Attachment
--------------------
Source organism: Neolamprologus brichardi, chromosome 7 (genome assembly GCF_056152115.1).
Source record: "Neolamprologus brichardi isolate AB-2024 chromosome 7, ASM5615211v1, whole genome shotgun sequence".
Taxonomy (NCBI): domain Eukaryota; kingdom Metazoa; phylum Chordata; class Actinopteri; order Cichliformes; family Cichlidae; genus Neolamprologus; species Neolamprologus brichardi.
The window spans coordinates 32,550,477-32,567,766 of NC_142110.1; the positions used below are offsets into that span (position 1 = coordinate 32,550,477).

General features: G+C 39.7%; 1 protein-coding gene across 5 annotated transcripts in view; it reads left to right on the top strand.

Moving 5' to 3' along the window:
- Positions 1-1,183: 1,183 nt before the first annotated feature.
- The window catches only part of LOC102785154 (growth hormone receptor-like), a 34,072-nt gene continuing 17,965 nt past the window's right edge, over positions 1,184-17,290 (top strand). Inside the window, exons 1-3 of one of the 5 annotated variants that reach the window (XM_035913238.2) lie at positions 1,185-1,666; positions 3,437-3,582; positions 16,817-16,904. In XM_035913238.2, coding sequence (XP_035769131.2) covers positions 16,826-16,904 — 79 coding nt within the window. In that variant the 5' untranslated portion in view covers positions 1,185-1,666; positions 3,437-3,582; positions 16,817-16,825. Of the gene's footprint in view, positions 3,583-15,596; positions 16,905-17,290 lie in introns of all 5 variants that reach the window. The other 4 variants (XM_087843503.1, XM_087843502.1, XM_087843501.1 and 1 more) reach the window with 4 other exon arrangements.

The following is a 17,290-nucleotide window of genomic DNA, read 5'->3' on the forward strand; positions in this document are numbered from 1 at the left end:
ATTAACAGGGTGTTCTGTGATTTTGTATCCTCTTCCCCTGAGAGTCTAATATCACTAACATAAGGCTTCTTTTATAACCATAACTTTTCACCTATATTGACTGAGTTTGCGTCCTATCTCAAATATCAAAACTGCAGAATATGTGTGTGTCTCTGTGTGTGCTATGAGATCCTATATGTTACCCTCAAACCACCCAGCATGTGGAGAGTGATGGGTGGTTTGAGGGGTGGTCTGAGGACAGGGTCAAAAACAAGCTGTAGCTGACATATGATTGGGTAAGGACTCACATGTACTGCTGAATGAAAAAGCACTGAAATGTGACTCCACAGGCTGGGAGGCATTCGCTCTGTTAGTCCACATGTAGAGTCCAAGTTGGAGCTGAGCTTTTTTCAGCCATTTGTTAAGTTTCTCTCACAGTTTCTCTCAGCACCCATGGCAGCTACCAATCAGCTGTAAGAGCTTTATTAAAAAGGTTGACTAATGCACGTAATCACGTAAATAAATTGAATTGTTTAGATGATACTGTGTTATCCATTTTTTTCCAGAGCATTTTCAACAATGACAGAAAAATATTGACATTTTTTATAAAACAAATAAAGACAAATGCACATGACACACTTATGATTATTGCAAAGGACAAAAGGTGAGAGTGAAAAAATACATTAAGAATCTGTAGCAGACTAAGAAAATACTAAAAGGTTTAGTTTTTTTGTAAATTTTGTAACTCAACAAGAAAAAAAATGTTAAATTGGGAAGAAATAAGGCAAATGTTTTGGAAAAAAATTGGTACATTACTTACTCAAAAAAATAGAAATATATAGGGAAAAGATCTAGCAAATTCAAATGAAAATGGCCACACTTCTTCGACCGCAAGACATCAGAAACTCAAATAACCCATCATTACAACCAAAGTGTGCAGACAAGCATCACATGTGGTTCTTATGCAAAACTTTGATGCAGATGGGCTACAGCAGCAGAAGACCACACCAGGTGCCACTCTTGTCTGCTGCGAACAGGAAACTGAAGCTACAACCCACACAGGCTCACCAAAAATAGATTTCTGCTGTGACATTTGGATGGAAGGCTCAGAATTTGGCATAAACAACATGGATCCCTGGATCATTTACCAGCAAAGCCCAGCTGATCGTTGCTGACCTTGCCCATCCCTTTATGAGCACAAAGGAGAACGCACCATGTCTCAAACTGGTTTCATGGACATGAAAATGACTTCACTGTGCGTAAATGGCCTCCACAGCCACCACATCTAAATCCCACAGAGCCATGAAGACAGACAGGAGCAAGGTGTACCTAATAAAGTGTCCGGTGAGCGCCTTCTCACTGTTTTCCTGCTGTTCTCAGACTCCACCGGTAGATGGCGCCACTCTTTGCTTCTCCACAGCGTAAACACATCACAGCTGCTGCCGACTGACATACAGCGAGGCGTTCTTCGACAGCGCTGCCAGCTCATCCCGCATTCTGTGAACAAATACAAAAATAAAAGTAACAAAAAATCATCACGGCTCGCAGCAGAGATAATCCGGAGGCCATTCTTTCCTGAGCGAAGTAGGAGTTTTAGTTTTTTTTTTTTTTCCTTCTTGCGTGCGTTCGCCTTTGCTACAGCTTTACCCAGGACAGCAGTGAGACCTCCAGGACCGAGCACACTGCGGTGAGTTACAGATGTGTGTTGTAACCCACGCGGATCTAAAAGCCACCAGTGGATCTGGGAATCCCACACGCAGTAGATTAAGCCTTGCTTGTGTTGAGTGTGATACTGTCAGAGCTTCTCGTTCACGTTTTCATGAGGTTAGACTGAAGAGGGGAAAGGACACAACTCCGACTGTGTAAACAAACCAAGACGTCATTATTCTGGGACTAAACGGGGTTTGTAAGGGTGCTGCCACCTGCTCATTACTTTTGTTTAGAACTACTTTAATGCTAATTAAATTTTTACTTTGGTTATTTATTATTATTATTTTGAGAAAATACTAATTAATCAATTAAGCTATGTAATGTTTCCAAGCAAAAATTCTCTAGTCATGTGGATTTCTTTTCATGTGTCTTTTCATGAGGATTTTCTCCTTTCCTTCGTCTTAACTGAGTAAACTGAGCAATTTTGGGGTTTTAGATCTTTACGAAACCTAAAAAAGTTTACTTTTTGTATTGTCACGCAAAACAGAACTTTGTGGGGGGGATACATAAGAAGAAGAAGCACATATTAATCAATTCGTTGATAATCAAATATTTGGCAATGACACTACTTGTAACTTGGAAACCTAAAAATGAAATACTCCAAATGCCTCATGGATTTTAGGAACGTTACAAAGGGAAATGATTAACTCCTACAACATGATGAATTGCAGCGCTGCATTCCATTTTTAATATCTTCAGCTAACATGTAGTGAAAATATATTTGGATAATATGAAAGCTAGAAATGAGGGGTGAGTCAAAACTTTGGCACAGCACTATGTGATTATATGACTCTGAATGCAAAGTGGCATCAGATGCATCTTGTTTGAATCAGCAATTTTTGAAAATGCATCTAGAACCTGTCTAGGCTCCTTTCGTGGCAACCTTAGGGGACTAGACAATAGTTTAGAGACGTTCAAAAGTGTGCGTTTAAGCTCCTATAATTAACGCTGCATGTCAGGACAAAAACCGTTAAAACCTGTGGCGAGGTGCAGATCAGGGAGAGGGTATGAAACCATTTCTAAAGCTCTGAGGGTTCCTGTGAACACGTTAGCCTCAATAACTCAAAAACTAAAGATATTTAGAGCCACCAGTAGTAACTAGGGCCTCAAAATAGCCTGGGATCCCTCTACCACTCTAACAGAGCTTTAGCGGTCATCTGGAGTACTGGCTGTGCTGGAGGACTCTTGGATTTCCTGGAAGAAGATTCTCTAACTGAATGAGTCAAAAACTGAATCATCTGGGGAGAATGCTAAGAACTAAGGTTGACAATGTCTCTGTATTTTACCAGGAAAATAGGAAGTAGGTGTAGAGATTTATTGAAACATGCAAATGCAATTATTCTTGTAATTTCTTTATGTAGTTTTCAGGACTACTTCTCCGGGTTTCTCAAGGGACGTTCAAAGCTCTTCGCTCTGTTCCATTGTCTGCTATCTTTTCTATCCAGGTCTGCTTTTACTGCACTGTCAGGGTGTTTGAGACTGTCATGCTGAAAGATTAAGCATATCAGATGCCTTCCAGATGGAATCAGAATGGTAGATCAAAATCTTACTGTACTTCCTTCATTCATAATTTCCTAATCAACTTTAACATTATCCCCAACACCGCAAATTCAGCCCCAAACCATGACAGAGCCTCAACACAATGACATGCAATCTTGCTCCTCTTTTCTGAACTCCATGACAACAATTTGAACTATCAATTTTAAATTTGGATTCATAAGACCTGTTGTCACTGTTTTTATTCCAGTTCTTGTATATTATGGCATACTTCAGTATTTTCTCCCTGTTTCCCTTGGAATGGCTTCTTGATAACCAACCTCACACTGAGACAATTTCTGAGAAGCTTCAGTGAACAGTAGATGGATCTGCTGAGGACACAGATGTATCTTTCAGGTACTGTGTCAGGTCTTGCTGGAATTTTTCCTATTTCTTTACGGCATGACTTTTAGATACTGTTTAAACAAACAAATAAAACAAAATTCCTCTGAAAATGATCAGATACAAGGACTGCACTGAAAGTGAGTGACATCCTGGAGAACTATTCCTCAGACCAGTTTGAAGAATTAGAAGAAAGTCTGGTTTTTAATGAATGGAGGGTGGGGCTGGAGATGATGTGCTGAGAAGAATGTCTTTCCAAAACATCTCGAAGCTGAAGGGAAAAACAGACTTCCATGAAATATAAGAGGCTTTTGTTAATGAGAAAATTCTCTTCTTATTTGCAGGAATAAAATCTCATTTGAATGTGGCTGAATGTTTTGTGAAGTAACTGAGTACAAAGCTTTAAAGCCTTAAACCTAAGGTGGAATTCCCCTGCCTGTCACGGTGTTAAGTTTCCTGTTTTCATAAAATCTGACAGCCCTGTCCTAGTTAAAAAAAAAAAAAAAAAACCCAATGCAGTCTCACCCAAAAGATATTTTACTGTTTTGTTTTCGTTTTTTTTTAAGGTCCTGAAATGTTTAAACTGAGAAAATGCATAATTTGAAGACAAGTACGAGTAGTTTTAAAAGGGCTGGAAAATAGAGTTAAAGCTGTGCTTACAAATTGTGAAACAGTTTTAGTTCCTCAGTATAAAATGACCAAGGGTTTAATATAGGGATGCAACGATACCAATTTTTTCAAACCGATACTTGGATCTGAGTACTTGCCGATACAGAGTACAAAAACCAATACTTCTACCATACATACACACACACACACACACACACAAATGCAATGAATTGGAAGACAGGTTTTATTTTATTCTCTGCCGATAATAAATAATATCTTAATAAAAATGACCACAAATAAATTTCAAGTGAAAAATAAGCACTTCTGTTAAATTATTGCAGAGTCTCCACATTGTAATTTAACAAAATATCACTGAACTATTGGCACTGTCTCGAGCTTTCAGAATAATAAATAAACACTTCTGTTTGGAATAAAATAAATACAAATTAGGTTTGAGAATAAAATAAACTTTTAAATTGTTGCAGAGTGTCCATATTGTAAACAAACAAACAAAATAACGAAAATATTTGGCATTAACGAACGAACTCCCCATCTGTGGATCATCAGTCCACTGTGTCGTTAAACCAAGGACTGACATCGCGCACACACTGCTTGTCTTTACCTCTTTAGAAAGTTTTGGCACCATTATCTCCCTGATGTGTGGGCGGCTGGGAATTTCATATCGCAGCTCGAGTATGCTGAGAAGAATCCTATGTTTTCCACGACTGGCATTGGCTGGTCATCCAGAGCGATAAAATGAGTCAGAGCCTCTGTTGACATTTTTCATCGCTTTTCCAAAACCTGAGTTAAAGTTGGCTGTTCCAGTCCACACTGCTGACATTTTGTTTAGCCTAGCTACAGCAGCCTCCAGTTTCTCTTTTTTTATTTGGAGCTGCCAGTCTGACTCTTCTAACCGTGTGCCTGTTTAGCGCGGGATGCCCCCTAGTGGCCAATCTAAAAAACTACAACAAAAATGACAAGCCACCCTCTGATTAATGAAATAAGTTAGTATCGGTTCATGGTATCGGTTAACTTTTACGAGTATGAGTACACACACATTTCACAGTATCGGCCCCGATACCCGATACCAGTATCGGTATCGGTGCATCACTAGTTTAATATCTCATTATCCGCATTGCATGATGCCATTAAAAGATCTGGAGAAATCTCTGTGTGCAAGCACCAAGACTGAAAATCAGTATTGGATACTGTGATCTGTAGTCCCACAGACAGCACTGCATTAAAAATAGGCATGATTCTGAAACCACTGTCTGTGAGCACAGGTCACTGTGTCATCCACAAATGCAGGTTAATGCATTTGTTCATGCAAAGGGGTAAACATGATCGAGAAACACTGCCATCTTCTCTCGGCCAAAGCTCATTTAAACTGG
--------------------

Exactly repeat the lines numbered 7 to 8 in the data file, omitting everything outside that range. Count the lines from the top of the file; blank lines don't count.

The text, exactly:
- Positions 1-1,183: 1,183 nt before the first annotated feature.
- The window catches only part of LOC102785154 (growth hormone receptor-like), a 34,072-nt gene continuing 17,965 nt past the window's right edge, over positions 1,184-17,290 (top strand). Inside the window, exons 1-3 of one of the 5 annotated variants that reach the window (XM_035913238.2) lie at positions 1,185-1,666; positions 3,437-3,582; positions 16,817-16,904. In XM_035913238.2, coding sequence (XP_035769131.2) covers positions 16,826-16,904 — 79 coding nt within the window. In that variant the 5' untranslated portion in view covers positions 1,185-1,666; positions 3,437-3,582; positions 16,817-16,825. Of the gene's footprint in view, positions 3,583-15,596; positions 16,905-17,290 lie in introns of all 5 variants that reach the window. The other 4 variants (XM_087843503.1, XM_087843502.1, XM_087843501.1 and 1 more) reach the window with 4 other exon arrangements.